There is still something that bothers me even five years on, something I think I might be better able to clarify now thanks to a commenter at Pandagon. About September 11, Dan of Tinny Words says:
The most notable thing about life since that that day, for me, is that I’ve never felt anger over it, and certainly not fear. Only sadness.
And then that smartass* Auguste adds:
Which, to the wingnuts, makes you less of a person.
I am not in any position to speak for "the wingnuts." I am only able to speak for myself and this is how I feel about it: People grieve differently. People process loss differently. I don't think Dan's less-than for processing that day differently than I did.
I find the Kübler-Ross model helpful to illustrate more or less how I grieve. You are probably familiar with it; if not, here's a brief article explaining it, or here is my super-short version. Kubler-Ross enumerated five stages people move through when grieving:
It's a handy enough model, but what often gets left unsaid about it is that not every person experiences all five stages. People also may not move through them in the order listed; they may cycle or bounce back and forth among states. It isn't a linear process.
Again, when I read a comment like Dan's I don't see him as less of a person. I see him as someone who grieves differently than I do. There is nothing wrong with Dan or people like him. And there is nothing wrong with the people for whom anger was an early or prominent reaction on September 11.
I think back to the arguments that occurred regularly in the comments at Michele Catalano's old blog, A Small Victory (now defunct). They occurred mainly between Michele and other commenters (including myself) who were angry; and other commenters who not only weren't angry, but weren't tolerant of anyone else being angry. Not being angry yourself is not a problem. Not tolerating anger from others on the grounds that you're not angry, so why should they be?--Is.
They tried to shame us out of our anger. "It's been a year; isn't it time you moved on?" Or my personal favorite, The Hate Card, would be drawn: "I refuse to let what happened that day fill me with hatred, Michele, and you shouldn't either."
I don't think Michele was filled with hatred and I don't think I was filled with hatred and I don't think most of the ASV commenters were filled with hatred. But what I did see in the time between 2001-2004 were a lot of people, again including myself, who became increasingly resentful about being nagged to relinquish our anger before we were ready to do that. We clung to our anger all the harder as a result. And this should have surprised exactly no one.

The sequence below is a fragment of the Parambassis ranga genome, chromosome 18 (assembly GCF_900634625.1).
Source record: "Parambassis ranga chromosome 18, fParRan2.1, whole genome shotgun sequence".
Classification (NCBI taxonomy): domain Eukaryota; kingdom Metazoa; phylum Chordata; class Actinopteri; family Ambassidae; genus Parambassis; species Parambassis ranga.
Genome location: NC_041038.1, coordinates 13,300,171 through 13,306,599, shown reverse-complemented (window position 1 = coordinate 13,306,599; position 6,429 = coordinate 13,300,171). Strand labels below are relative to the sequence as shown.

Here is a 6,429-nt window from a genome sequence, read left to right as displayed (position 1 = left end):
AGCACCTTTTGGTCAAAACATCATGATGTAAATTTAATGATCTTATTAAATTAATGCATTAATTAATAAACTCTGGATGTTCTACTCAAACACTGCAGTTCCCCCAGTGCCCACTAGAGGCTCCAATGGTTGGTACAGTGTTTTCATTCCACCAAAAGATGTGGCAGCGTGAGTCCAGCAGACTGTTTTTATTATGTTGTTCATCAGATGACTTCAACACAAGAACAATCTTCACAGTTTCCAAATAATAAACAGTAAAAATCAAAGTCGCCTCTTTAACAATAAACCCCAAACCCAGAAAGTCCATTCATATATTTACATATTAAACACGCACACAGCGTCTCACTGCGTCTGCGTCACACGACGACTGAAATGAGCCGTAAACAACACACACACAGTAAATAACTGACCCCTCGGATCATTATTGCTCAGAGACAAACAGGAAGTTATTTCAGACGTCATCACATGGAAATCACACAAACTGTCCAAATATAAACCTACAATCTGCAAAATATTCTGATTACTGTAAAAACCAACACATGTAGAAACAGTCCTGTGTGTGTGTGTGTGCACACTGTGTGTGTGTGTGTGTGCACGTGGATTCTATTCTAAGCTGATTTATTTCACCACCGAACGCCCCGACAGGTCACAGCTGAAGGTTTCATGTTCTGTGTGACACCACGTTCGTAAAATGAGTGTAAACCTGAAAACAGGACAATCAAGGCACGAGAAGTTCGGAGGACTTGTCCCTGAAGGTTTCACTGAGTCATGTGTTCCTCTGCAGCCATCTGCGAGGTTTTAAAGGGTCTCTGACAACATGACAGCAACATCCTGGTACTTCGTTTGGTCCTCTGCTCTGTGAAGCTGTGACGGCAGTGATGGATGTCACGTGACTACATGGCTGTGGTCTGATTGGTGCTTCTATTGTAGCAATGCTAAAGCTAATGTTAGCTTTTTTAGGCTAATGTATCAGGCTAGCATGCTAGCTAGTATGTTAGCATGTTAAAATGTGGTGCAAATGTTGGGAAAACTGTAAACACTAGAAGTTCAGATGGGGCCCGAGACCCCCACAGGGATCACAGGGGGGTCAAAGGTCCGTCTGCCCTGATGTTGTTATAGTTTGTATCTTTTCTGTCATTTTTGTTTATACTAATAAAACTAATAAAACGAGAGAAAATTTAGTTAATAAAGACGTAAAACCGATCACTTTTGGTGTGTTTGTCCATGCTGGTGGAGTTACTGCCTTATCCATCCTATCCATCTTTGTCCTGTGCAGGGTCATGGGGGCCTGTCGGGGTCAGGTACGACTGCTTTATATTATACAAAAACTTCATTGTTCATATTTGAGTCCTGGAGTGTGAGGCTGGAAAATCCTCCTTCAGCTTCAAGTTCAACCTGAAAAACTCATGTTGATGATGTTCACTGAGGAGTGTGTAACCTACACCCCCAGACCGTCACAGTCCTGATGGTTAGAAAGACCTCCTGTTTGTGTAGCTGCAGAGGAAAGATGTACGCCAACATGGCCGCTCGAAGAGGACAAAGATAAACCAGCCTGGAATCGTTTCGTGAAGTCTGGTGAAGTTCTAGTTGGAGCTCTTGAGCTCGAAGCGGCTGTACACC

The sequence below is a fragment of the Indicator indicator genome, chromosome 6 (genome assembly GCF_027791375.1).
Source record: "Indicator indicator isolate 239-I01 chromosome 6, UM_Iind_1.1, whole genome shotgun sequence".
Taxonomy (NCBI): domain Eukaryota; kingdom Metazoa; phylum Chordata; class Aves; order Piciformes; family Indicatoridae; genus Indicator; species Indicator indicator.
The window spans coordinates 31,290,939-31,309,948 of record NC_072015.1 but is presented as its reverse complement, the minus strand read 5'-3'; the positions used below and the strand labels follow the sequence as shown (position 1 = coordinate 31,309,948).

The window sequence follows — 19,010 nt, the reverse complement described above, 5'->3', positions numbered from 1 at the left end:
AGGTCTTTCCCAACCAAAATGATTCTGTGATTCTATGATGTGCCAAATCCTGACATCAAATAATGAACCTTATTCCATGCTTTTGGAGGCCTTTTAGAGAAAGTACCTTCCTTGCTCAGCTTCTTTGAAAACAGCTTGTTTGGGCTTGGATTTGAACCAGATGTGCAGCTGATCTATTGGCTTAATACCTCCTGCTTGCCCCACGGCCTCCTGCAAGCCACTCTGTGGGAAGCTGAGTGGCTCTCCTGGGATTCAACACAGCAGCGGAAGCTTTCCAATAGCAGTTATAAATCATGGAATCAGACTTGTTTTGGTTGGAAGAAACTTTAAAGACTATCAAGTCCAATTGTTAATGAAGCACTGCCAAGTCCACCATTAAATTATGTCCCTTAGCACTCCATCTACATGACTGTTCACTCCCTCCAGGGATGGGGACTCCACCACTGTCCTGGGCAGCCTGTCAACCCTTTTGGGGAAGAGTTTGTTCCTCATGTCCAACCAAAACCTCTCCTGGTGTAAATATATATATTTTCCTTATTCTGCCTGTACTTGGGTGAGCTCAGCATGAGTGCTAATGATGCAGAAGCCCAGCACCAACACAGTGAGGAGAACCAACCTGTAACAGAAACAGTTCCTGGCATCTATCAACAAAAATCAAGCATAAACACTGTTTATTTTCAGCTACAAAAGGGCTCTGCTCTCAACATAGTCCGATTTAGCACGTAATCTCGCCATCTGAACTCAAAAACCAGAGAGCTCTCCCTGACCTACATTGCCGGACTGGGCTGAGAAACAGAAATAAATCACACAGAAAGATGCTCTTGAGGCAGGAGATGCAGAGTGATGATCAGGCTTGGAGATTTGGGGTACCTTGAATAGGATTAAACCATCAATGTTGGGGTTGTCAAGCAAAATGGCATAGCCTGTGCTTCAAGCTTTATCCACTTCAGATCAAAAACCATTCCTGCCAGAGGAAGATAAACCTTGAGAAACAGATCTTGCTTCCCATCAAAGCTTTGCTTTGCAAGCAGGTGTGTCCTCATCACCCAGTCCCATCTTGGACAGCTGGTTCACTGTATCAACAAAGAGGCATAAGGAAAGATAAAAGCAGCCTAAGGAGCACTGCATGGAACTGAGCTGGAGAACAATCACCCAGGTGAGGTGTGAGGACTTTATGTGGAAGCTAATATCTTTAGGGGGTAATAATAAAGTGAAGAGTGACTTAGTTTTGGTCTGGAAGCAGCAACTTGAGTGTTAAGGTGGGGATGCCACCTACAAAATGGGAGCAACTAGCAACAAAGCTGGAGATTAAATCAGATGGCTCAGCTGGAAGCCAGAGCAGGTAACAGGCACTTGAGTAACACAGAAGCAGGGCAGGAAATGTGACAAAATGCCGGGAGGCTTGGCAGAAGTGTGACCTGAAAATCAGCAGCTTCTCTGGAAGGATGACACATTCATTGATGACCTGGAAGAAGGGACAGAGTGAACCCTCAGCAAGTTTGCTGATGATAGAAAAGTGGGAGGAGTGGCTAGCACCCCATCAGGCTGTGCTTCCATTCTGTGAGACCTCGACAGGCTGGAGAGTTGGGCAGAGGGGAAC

You don't jolly someone out of depression by telling them to just quit being depressed. You don't crush someone's denial by telling them to stop denying reality. You don't thwart someone's bargaining by telling them trading is closed for the day. And you don't defuse someone's anger by telling them to quit being angry. To be honest, I'm getting a little angry all over again myself just recalling it. The people who dwell for a time in the stages of grief must be allowed to move through them at their own individual paces. About this I am adamant, not least because attempts to force them through a particular stage faster, attempts to make them bypass a stage completely, usually have the opposite effect from the one intended.
I tried once to write about what got me reading right-wing blogs and why I took comfort from them after September 11. I don't think I did a very good job of it. I'm not good with feelings. But the short version is that weblogs provided an outlet for my anger at a time when it seemed to me that every other form of media (with the possible exception of talk radio, which I have never enjoyed), was telling me that the worst thing an American could do after September 11 was to be angry. Well, I said bullshit to that and I think many people did. And I think that need for an outlet for anger, more than any other reason, is why we've got the idiotic wingnut punditocracy we do today: Because they got the traffic push early from people like myself, people who weren't finished moving through anger yet.
(I also think traffic is on the wane for a lot of them because people are finally finishing up with anger, but that's another post for another day.)
I don't knock Dan. In a way he's a lucky fellow to have been able to skip the anger. Anger is exhausting. I only wish more people who leaned left had been a little less quick to shush the angry, because some anger is legitimate. It is only a problem if one stays stuck in it too long or directs it at the wrong targets.
*Naturally I mean that as a compliment.